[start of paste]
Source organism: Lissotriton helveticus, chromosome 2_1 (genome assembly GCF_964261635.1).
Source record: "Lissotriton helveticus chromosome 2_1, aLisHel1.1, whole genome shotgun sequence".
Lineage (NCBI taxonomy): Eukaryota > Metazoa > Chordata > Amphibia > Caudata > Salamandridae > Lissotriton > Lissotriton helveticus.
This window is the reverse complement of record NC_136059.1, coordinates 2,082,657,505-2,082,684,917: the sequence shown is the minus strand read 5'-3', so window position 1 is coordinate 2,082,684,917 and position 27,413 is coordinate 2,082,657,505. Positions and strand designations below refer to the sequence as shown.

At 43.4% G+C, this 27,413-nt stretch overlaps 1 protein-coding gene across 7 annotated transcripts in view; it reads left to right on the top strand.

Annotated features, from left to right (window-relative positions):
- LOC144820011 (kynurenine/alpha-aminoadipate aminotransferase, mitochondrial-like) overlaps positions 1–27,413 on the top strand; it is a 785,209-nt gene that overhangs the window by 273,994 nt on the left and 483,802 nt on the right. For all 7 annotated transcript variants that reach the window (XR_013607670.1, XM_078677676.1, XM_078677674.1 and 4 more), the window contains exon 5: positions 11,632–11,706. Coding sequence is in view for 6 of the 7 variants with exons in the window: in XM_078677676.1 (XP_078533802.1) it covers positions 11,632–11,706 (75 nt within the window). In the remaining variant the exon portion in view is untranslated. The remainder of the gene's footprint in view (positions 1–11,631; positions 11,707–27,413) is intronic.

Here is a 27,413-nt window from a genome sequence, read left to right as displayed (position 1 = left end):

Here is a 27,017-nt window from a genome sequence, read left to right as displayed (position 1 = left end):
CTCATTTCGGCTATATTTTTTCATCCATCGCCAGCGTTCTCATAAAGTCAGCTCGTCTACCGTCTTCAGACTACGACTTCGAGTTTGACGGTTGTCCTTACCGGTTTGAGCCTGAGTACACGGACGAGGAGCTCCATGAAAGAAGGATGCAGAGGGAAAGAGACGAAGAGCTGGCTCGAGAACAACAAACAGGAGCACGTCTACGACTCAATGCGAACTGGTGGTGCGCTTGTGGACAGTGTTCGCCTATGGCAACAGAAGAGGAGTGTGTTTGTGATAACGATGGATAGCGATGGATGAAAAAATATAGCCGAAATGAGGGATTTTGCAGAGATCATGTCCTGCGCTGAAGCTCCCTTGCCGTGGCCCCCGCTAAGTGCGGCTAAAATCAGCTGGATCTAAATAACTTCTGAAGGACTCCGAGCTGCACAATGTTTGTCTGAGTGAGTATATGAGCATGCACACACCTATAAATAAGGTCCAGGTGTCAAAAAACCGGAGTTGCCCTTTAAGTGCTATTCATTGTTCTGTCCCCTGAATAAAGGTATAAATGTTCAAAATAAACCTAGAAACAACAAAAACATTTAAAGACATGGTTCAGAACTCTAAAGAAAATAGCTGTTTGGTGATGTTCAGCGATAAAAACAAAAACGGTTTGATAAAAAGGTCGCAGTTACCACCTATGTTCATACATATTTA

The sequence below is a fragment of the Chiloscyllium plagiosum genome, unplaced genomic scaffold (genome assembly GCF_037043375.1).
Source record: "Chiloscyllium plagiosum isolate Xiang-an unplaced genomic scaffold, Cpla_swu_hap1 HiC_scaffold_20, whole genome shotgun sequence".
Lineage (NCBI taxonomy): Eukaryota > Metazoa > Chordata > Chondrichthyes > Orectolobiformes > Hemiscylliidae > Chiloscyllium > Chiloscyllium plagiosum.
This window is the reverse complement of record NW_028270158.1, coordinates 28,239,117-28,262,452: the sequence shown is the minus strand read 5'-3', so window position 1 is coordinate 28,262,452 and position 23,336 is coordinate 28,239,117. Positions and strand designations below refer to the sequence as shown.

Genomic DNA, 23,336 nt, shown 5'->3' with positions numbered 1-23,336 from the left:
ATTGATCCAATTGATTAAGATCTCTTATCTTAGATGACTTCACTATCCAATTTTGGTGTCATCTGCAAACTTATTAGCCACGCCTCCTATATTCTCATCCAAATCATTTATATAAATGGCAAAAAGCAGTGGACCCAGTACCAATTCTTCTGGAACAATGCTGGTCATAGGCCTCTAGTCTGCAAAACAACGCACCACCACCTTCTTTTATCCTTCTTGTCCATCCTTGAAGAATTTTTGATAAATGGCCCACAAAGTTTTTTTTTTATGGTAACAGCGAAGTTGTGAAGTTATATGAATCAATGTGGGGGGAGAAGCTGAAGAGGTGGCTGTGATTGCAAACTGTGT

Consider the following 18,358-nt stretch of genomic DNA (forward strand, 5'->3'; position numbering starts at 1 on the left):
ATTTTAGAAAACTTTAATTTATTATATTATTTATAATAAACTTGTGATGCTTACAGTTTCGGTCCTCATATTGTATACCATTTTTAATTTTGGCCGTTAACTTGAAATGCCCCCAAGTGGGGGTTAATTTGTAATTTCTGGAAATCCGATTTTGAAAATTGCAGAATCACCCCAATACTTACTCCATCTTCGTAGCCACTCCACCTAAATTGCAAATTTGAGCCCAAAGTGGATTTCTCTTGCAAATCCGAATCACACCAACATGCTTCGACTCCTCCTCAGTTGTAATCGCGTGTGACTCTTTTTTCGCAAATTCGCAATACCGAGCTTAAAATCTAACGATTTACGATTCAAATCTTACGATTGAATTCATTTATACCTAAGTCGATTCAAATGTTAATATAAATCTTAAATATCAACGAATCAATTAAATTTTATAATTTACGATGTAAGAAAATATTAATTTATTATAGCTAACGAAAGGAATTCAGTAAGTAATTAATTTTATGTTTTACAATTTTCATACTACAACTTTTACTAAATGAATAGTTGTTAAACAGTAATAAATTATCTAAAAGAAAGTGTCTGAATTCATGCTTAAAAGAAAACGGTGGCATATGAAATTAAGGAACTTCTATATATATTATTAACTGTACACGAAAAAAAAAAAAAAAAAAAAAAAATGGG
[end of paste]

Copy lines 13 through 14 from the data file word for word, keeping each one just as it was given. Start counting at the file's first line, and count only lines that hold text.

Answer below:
Lineage (NCBI taxonomy): Eukaryota > Metazoa > Chordata > Chondrichthyes > Orectolobiformes > Hemiscylliidae > Chiloscyllium > Chiloscyllium plagiosum.
This window is the reverse complement of record NW_028270158.1, coordinates 28,239,117-28,262,452: the sequence shown is the minus strand read 5'-3', so window position 1 is coordinate 28,262,452 and position 23,336 is coordinate 28,239,117. Positions and strand designations below refer to the sequence as shown.